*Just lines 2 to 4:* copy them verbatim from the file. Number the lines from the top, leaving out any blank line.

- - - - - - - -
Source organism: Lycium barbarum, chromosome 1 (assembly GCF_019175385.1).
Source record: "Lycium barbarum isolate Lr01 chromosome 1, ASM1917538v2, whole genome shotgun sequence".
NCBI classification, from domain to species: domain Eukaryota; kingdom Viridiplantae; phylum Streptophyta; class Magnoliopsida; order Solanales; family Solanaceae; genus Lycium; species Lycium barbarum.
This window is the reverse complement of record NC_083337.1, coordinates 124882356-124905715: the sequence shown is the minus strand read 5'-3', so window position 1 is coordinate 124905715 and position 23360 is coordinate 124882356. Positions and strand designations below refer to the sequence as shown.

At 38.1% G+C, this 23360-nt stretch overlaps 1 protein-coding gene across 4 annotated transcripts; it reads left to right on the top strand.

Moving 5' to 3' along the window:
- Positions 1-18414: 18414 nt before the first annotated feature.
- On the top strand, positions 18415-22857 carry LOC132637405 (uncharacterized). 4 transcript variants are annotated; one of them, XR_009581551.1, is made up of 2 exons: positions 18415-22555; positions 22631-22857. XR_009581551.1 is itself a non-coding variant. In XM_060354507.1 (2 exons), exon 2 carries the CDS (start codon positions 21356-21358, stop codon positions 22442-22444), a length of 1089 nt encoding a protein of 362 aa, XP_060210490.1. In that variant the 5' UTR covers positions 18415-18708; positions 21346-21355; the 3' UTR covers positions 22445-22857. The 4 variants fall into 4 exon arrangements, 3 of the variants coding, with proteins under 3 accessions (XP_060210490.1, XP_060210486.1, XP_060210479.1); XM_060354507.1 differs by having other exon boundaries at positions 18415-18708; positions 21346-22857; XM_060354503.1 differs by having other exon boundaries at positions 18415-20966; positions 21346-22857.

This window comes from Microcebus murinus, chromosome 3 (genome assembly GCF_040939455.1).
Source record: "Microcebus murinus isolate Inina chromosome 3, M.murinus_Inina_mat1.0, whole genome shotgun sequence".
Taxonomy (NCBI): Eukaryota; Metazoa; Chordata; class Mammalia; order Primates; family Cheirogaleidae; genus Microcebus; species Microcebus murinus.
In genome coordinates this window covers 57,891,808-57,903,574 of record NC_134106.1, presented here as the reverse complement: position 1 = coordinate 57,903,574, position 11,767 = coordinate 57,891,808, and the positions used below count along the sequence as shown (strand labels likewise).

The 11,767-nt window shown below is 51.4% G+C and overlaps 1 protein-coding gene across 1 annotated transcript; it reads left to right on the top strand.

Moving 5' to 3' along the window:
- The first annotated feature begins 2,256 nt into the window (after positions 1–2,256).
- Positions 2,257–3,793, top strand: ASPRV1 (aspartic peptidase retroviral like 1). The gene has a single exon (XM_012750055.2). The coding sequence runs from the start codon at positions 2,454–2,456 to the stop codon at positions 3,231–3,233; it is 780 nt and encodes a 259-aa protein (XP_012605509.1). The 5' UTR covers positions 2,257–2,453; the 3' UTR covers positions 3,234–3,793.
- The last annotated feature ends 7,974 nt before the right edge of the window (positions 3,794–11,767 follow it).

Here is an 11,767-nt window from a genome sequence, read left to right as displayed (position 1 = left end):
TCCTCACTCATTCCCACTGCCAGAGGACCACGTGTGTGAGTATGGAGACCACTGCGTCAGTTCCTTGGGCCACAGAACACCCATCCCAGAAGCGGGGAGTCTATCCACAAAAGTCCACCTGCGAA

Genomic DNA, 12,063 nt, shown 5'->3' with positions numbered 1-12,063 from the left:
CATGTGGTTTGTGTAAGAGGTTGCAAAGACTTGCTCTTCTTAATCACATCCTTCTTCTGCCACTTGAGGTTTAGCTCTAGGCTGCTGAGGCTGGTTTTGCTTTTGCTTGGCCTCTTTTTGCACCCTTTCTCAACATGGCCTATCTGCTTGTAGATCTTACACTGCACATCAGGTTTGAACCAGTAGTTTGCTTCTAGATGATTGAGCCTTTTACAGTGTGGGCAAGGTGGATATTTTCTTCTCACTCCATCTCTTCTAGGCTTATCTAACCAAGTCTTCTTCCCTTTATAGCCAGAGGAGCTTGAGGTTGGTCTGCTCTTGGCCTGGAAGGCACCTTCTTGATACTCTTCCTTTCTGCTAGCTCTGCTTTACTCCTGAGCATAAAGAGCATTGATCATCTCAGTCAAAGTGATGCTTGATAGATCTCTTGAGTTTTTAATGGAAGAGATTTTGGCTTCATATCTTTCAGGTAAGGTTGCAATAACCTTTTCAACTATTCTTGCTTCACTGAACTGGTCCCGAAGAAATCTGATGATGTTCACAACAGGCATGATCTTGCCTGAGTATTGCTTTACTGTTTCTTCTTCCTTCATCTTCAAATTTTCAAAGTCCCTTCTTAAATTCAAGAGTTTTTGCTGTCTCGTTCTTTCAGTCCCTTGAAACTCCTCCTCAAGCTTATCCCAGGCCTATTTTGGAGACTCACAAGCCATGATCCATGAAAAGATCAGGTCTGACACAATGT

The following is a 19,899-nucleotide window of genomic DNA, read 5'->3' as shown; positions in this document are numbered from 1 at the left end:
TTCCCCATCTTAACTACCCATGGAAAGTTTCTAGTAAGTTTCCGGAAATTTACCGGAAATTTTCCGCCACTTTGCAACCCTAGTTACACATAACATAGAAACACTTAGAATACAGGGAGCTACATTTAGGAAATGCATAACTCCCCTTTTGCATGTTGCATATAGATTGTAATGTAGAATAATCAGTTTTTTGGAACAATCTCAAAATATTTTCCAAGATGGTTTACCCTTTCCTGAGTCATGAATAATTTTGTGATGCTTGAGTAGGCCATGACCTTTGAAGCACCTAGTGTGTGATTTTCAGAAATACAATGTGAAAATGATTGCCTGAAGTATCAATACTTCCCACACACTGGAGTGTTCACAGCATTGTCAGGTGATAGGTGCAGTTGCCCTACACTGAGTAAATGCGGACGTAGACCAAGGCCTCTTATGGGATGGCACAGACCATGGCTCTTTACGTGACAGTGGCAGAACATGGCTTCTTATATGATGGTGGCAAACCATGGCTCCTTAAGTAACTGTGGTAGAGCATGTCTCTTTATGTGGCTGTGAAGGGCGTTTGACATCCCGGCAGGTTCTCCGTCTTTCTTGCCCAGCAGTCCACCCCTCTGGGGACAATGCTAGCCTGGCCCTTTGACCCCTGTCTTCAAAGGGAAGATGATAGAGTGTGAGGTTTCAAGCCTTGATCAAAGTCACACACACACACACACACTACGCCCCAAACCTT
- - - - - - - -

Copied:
Source record: "Lycium barbarum isolate Lr01 chromosome 1, ASM1917538v2, whole genome shotgun sequence".
NCBI classification, from domain to species: domain Eukaryota; kingdom Viridiplantae; phylum Streptophyta; class Magnoliopsida; order Solanales; family Solanaceae; genus Lycium; species Lycium barbarum.
This window is the reverse complement of record NC_083337.1, coordinates 124882356-124905715: the sequence shown is the minus strand read 5'-3', so window position 1 is coordinate 124905715 and position 23360 is coordinate 124882356. Positions and strand designations below refer to the sequence as shown.